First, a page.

Wednesday, 19 August 2009

Conference : “From Outlays to Outcomes: Getting Development from Development Expenditures”

The Centre for Development Finance, Institute for Financial Management and Research, and the
Accountability Initiative, Centre for Policy Research, are delighted to invite you to a conference entitled

“From Outlays to Outcomes: Getting Development from Development Expenditures”
on Tuesday, 25th August 2009.

The conference will be held at the “Dome”, Taj Ambassador Hotel, Sujan Singh Park, New Delhi from 9.30am onwards .

Drawing together eminent policy‐makers, practitioners, civil society activists and academics, the conference aims to create a meaningful dialogue on the processes and mechanisms for strengthening transparency and accountability in the implementation of social sector programs in India.

Shri. Abhijit Sen, Member, Planning Commission will deliver the keynote address.

Deliberations at the conference will emphasize three key issues:
1. Getting the design right: Strengthening planning, institutional arrangements and processes for monitoring and tracking funds.
2. Monitoring outcomes: Identifying tools and processes to ensure that outcomes are tracked regularly, and progress on outcomes is disseminated widely.
3. Using Information Technology (IT): Harnessing the potential of IT to track fund flows, and monitor processes and program implementation.

The conference will provide a forum for key stakeholders –policy‐makers, practitioners, civil society and academics –to exchange ideas, draw lessons from experience, and identify solutions to what is perhaps the greatest challenge faced by the government: ensuring accountability in the money spent. The conference will also bring together researchers and practitioners from around the world to share their experiences and best practice. The deliberation and recommendations drawn from this exchange will be disseminated widely to encourage a greater debate and catalyze action for change.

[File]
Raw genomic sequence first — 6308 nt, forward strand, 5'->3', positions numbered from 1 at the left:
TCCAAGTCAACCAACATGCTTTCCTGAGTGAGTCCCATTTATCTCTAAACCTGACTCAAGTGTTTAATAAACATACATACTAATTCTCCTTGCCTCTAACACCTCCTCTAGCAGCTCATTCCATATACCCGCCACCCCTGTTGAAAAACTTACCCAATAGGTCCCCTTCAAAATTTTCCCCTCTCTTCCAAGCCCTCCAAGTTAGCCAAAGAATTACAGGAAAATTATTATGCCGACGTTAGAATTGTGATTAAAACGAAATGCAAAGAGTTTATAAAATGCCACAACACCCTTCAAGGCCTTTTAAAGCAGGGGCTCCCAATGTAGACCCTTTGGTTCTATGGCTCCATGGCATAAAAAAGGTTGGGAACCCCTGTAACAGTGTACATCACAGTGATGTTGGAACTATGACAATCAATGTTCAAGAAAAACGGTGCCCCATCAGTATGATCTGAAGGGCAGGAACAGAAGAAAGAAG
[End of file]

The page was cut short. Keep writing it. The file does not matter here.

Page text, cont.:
The conference will close with a moderated panel discussion to debate the issue from practitioners’ perspectives. The panel discussion will begin at 18.00 hrs.

We look forward to seeing you. Please confirm your participation by writing to us at: .

1 comment:

  1. Existing institutions do not confirm to the ideal of "Government-of the people-for the people-by the people". Overcentralised administrative set-up does not result in accountability of grass-root public authorities, that have interface with citizens and are accountable only to their administrative superiors.

    RTI Act has changed the situation: a citizen can demand the records from any level of administrative authority. Typically, a citizen is concerned with authority at lowest rung, with whome he/she interacts. Effective accountaility of the lowest rung of administrative hierarchy is the crux of he problem.

    Partly, the solution may lie in enforcing public disclosure on outome / outlay/ performance at the lowest level undersection 4(2) of RTI Act, to enable every beneiciary to make his/her own assessment on whether the grass root public authority is performing or not.

    Quality of disclosure and dissemination of information under section 4 of RTI Act needs to upgraded to enable effective public accountability and effective acountability to the "beneficiary" of development expenditure.This is an area where intense research is needed and one can begin with grass-root disclosure/dissemination of information in each flagship program.